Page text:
It's wedding season.  All over the country couples are plunking down money for that special day.  Caterers are cooking, planners are planning, and florists are arranging.  What are pastors doing to aid in this endeavor?  We are tasked with preparing couples for marriage, a daunting proposition when you think of it.  How can a few hours and some serious questions prepare two people to spend what they hope will be the rest of their lives together?

The very prospect of sharing life with another person in relationship is something that requires more than any minister, counselor, or even good friend can offer.  The nature of life is that it's always changing, it's constantly in flux.  There's no way to adapt ourselves in advance, so whatever can be covered in premarital counseling is just scratching the surface.  We talk about communication techniques, parenting tips, finances and the like, but still I think people assume marriage will be managed simply because they love each other.

The law used to require a blood test before marriage.  I once heard a line in a movie that declared what was really needed was a psychological exam to fitness for marriage.  Our family upbringing, our birth order, even our experience of past romances affect how we relate to and interact with our spouses.  There's no clean slate anyone possesses when they enter into a union with another.

In my family we have had four divorces, two remarriages and one death of a spouse.  My mother used to blame herself because "her children couldn't stay married," although both my sisters are currently married.  In my experience marriage is not for everyone, but love is.  Strictly speaking, love is the essence of who God is, and so whether or not we find romance or marriage, we can still be loved.  As someone who has been single longer than I was married, I have gained a great deal of appreciation for those who can maintain a lifelong relationship.

However, as one who has the privilege of observing the relationships of others I know that marriage often looks better on the outside than it does on the inside.  Perhaps if we had more honest conversations about what to expect from marriage rather than what we expect out of marriage we could save a lot of tears.  While I believe it is good for people who love each other to be together, I also believe that we place more emphasis on a wedding than we do on a marriage.  Maybe we need to rethink our priority and we could achieve happily ever after.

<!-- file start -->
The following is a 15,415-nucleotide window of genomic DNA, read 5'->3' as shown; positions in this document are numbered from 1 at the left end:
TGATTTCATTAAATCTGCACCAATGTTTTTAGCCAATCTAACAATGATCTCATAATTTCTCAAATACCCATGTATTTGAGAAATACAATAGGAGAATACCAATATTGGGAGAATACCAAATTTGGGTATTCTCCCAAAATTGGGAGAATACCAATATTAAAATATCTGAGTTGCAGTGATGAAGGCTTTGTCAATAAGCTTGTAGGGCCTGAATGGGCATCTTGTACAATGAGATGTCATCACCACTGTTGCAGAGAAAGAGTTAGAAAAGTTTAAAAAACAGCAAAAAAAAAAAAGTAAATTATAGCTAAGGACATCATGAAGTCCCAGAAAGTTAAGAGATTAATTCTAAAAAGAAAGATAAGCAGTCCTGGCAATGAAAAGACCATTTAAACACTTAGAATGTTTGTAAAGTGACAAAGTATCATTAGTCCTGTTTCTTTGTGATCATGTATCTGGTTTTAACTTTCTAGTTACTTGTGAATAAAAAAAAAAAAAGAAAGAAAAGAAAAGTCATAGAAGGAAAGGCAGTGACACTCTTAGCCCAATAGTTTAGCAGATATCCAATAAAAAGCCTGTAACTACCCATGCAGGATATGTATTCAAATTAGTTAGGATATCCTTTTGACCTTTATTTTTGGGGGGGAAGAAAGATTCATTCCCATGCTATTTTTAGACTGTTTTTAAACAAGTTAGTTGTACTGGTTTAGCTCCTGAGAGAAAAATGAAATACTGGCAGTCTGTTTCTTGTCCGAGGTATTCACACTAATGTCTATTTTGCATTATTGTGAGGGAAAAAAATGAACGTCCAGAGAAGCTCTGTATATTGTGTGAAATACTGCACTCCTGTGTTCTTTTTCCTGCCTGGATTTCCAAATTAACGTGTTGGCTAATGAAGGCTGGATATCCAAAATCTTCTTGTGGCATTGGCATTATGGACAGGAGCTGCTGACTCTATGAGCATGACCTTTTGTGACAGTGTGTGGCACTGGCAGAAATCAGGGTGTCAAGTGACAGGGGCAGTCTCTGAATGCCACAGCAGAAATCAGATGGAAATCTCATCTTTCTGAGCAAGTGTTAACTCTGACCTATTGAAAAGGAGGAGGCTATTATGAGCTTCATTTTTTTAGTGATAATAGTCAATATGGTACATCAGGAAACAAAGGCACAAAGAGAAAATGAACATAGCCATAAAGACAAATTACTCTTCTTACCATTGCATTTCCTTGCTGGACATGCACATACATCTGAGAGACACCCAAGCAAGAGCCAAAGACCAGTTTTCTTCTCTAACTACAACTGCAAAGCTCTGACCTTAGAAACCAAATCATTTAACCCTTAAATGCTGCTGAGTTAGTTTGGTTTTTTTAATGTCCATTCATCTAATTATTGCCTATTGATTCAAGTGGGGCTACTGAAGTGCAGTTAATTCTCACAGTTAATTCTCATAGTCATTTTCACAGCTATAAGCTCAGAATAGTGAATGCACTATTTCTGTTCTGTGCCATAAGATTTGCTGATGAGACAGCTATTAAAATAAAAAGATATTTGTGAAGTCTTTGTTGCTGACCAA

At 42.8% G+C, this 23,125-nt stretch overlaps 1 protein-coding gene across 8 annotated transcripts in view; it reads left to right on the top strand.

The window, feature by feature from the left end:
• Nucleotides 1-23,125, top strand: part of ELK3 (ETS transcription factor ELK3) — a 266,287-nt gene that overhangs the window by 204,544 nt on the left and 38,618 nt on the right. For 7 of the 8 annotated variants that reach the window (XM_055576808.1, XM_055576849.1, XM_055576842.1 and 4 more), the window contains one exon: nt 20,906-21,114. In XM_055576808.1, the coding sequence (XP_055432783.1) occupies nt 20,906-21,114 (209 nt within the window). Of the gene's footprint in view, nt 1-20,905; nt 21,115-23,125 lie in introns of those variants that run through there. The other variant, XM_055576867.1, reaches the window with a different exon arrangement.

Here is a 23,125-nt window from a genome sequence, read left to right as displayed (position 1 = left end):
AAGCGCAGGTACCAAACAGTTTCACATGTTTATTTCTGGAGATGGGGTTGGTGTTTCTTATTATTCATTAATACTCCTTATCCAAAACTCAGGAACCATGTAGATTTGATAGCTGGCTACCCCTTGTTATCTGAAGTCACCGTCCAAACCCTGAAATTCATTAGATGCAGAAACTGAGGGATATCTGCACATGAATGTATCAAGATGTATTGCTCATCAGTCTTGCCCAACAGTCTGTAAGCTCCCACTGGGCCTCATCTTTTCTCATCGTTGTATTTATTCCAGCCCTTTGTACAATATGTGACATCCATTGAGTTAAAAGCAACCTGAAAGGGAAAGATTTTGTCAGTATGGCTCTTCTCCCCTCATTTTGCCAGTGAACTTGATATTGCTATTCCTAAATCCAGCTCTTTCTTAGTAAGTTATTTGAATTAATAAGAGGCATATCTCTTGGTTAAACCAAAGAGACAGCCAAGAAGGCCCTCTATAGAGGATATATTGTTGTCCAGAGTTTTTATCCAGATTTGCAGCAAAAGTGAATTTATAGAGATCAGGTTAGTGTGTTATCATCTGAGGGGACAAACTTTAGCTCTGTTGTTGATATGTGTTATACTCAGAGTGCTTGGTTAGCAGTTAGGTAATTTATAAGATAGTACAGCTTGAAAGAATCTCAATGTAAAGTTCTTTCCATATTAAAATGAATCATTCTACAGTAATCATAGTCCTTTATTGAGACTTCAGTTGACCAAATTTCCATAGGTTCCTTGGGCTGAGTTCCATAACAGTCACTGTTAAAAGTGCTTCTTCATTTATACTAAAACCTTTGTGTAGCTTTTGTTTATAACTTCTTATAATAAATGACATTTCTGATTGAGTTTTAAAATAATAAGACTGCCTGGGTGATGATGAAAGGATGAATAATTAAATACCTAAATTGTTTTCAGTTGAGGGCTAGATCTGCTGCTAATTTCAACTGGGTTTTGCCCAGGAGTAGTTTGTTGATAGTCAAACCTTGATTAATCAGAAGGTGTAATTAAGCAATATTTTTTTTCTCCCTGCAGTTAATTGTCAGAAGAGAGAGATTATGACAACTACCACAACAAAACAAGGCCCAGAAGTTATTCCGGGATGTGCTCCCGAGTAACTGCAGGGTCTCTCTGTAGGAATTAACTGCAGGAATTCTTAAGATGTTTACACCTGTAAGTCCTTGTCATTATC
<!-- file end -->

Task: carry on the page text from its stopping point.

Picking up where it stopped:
It's wedding season.  All over the country couples are plunking down money for that special day.  Caterers are cooking, planners are planning, and florists are arranging.  What are pastors doing to aid in this endeavor?  We are tasked with preparing couples for marriage, a daunting proposition when you think of it.  How can a few hours and some serious questions prepare two people to spend what they hope will be the rest of their lives together? The very prospect of sharing life with another person in relationship is something that requires more than any minister, counselor, or even good friend can offer.  The nature of life is that it's always changing, it's constantly in flux.  There's no way to adapt ourselves in advance, so whatever can be covered in premarital counseling is just scratching the surface.  We talk about communication techniques, parenting tips, finances and the like, but still I think people assume marriage will be managed simply because they love each other. The law used to require a blood test before marriage.  I once heard a line in a movie that declared what was really needed was a psychological exam to fitness for marriage.  Our family upbringing, our birth order, even our experience of past romances affect how we relate to and interact with our spouses.  There's no clean slate anyone possesses when they enter into a union with another. In my family we have had four divorces, two remarriages and one death of a spouse.  My mother used to blame herself because "her children couldn't stay married," although both my sisters are currently married.  In my experience marriage is not for everyone, but love is.  Strictly speaking, love is the essence of who God is, and so whether or not we find romance or marriage, we can still be loved.  As someone who has been single longer than I was married, I have gained a great deal of appreciation for those who can maintain a lifelong relationship. However, as one who has the privilege of observing the relationships of others I know that marriage often looks better on the outside than it does on the inside.  Perhaps if we had more honest conversations about what to expect from marriage rather than what we expect out of marriage we could save a lot of tears.  While I believe it is good for people who love each other to be together, I also believe that we place more emphasis on a wedding than we do on a marriage.  Maybe we need to rethink our priority and we could achieve happily ever after.